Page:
that makes great use of existing technology (IRC) and could add a
whole new dimension to websites. Web 3.0, here we come!


As usual, there're five and a half more pages of HotPicks in LXF 77,
including a look at the bizarre block-dropping puzzler Angry Drunken
Dwarves.



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3. In the news...
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More fun in the IBM/SCO saga, and a literally cool use for Linux...


# Gentoo Linux 2006.0 unleashed
http://www.linuxformat.co.uk/modules.ph ... le&sid=264

The first release in the 2006 series of Gentoo Linux is now
available. One of the most significant new features in this
source-based highly tunable distro is the 'Gentoo Linux Installer',
supplied on the x86 LiveCD. Software versions: KDE 3.4.3, GNOME
2.12.2, XFCE 4.2.2, GCC 3.4.4 and kernel 2.6.15 kernel. See
http://www.gentoo.org for all the details.


# IBM subpoenas Microsoft and Sun
http://www.linuxformat.co.uk/modules.ph ... le&sid=258

From the ongoing SCO vs IBM legal wranglings: it looks like things
are coming to a head, with two massive subpoenas from IBM. First in
the firing line is Microsoft, which is being asked for all
information on agreements between MS and SCO -- including Darl
McBride's communication in May of 2003 "with Steven Ballmer
regarding SCO's rights to the UNIX operating system". IBM is also
wants to find out more about any Sun and SCO dealings. As Pamela
Jones notes on groklaw.net, we may finally get some solid answers to
our questions...


# Icely done, Tux
http://www.linuxformat.co.uk/modules.ph ... le&sid=248

In possibly the strangest use of Linux anywhere ever, MooBella has
developed a Linux-powered ice cream vending machine running Red Hat
9. Via a flat-panel interface, consumers can mix their choices of
flavour for a total of 96 possible varieties. Engineers can update
the machine simply by plugging in USB flash keys. See this article
on LinuxDevices for more info on this cool curiosity:
http://linuxdevices.com/articles/AT9296154631.html



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4. This month on the forum
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What are the trivial benefits to Linux? The serious factors, that
it's solid and generally very secure, are hugely important, but
ajCham pondered the minor things that keep Linux users smiling.
Towy71 enjoyed using an OS developed by 'nice crazy people', while
jjmac liked having small text-handling utilities such as awk easily
at hand. 1slipperyfish (troll) had the most concise reason for using Linux
though: 'I like it cos it's nice :-)' [1]

User 'shifty_ben' was meandering around the web when he discovered a
cocktail recipe with Linux in its name. Naturally, this kicked off a
long thread about everyone's favourite drinks, and even strayed into
a highly technical discussion on the colouring of Islay Single Malt
and its 'smokey peaty tang'. We look forward to seeing LXF Forum
regulars guest hosting food and drink! [2]


[1] http://www.linuxformat.co.uk/index.php? ... pic&t=2444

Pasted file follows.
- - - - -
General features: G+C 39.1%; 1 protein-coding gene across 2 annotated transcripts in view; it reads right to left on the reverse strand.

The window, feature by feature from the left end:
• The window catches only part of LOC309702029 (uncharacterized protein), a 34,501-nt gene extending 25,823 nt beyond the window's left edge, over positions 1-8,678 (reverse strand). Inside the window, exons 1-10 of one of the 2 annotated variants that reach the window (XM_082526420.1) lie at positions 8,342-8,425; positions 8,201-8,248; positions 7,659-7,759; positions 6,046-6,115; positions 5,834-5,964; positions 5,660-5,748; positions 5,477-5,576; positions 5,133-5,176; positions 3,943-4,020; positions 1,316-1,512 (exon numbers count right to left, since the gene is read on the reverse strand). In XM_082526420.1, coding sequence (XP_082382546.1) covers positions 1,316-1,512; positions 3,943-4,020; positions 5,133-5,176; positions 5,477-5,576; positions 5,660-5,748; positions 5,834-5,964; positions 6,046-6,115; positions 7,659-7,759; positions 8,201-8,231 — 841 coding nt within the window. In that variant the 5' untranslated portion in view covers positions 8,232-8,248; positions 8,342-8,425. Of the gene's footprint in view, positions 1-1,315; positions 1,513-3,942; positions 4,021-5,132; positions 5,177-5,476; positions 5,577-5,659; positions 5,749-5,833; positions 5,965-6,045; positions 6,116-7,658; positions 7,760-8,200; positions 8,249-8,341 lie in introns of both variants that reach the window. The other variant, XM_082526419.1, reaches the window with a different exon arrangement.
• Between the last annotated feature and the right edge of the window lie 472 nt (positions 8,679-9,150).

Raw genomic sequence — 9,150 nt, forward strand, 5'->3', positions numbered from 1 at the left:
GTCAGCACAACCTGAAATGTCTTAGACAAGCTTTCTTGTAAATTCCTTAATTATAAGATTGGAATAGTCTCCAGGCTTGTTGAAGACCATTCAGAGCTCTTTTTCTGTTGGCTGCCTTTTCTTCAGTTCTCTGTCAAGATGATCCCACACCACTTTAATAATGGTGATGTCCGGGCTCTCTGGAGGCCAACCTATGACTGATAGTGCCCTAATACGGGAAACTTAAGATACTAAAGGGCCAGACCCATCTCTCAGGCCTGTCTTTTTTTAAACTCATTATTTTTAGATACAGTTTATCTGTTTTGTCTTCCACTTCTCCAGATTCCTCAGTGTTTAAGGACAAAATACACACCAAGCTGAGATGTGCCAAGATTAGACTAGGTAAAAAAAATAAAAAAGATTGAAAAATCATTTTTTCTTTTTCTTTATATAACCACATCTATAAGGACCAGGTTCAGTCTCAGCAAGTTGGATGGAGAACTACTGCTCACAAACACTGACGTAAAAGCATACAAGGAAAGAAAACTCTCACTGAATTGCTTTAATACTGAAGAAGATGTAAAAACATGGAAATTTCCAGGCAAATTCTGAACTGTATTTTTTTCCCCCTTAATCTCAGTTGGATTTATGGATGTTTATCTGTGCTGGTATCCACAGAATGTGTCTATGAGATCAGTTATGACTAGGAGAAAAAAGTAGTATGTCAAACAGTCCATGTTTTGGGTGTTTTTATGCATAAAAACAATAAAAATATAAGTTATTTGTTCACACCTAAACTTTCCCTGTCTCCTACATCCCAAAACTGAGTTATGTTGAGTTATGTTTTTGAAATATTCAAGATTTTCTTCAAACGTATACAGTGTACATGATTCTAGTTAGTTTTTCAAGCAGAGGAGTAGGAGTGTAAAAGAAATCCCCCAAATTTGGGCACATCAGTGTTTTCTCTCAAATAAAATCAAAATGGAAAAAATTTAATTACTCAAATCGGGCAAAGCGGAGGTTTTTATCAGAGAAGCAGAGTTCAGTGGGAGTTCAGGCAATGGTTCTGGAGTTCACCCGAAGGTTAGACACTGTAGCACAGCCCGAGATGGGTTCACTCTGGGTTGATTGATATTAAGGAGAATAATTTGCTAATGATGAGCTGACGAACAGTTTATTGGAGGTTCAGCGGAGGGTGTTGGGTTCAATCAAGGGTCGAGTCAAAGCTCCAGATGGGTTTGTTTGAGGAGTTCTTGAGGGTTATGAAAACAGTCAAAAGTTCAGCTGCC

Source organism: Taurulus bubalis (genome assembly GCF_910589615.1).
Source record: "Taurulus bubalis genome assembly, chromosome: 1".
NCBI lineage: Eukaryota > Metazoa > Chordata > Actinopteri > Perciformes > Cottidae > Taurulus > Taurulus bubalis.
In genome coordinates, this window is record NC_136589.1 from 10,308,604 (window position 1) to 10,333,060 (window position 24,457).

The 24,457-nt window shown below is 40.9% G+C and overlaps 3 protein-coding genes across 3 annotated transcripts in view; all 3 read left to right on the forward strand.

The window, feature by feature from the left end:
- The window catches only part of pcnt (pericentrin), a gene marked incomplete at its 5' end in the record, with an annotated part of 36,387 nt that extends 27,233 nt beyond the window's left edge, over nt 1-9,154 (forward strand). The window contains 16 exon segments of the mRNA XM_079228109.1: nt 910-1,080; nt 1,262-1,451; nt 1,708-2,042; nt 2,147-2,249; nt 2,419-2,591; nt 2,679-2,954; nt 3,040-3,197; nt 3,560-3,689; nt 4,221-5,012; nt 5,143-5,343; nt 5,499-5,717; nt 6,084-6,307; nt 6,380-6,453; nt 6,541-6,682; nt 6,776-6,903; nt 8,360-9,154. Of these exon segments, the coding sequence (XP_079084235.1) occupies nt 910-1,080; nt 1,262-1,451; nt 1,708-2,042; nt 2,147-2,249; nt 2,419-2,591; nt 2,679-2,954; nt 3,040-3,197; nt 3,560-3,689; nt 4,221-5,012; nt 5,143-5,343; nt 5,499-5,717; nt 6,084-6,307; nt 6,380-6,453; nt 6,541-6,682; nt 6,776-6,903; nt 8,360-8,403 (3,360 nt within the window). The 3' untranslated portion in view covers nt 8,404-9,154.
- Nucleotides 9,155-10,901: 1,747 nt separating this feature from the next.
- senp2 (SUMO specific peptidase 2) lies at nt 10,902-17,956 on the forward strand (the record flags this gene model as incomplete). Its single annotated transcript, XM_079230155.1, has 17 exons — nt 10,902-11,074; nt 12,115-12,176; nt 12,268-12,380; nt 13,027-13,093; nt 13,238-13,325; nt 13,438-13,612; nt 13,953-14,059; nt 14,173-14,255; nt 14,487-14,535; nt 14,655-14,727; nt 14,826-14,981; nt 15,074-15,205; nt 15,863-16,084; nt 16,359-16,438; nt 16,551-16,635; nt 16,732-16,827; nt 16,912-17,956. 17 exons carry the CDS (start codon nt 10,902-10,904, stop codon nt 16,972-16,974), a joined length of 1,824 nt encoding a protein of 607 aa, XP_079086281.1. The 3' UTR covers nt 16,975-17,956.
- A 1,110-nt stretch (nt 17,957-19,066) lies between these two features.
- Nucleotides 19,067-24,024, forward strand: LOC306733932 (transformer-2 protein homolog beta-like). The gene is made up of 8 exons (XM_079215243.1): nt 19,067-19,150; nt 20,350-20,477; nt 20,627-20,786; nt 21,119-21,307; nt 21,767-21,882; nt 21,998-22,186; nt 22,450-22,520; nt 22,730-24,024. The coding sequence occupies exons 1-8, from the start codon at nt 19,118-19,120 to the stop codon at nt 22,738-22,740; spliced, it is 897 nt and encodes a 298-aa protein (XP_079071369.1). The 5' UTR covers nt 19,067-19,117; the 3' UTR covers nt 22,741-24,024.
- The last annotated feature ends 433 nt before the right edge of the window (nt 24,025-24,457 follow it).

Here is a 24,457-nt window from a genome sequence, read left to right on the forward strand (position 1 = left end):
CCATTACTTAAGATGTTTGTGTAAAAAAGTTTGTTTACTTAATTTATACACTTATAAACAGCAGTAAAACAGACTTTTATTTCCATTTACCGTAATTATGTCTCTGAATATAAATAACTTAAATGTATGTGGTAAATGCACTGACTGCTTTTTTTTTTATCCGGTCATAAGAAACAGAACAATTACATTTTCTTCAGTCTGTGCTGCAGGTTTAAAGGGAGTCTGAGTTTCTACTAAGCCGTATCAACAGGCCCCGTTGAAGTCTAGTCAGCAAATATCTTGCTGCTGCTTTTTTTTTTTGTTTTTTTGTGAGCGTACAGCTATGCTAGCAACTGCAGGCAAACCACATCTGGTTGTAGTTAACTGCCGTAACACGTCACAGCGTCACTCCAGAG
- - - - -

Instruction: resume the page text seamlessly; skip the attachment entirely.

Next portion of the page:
[2] http://www.linuxformat.co.uk/index.php? ... pic&t=2535




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5. New archive PDFs
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We've added some more PDFs of past articles to the LXF Archives, and
Newsletter readers can see them a week early, before they're added
to the website page:


* Inside OpenOffice.org 2.0:
http://www.linuxformat.co.uk/pdfs/LXF65.feat_ooo.pdf

* What on Earth is Groovy:
http://www.linuxformat.co.uk/pdfs/LXF67.woe.pdf

* Review of WINE-based Cedega:
http://www.linuxformat.co.uk/pdfs/LXF63.rev_cedega.pdf

* Linux and Windows in the Ministry of Defence:
http://www.linuxformat.co.uk/pdfs/LXF64.pro_war.pdf

* Book reviews from LXF issue 68:
http://www.linuxformat.co.uk/pdfs/LXF68.rev_book.pdf

* Setting up an IP phone system with Asterisk:
http://www.linuxformat.co.uk/pdfs/LXF63.tut_ast.pdf

* Doom 3 game review:
http://www.linuxformat.co.uk/pdfs/LXF61.rev_doom.pdf

* EKOPath 2.1 compiler suite review :
http://www.linuxformat.co.uk/pdfs/LXF69.rev_icc.pdf


These PDFs are copyright Future Publishing and may not be
redistributed. Stay tuned for more updates!



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6. Coming up next issue
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Linux Format 79, on sale Thursday 6th April

# 100% MEPIS -- The rising star of Linux distros packs a powerful
punch. SimplyMEPIS on the coverdisc and full guide in the mag!

# The LXF Interview: Debian guru and Free Software leader
Bruce Perens

# Build a Linux kiosk -- Lock down your machine for public use,
and maybe even make a few bob

# Open Solaris -- Sun's enterprise-grade OS opened up and explored

(Exact contents of future issues are subject to change.)



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7. Receiving this Newsletter
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If you've been forwarded this Newsletter from someone else, and want
to sign up for future issues, just follow the steps below. Each
month you'll receive a sparkling new LXF Newsletter straight in your
Inbox, and the 30-second sign-up process is even easier than a
two-piece jigsaw:


1. Go to the website forums and log in (or sign up first):
http://www.linuxformat.co.uk/forums/

2. At the top of the main forum page, click on 'Usergroups'

3. Join the 'Newsletter' group, and you're done!


If for some reason you no longer wish to receive this newsletter
(which'll make the internet lonely) you can opt-out by removing
yourself from the Newsletter group as above.



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8. Contact details
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Any questions or suggestions, please send them to the Newsletter
Editor at the address below:


Newsletter Editor: Mike Saunders -- mike.saunders@futurenet.co.uk

Letters for the magazine: lxf.letters@futurenet.co.uk

LXF website: http://www.linuxformat.co.uk

Subscriptions: 0870 837 4722 (overseas +44 1858 438794)
Website subs page: http://www.linuxformat.co.uk/subscribe/


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(C) 2006 Future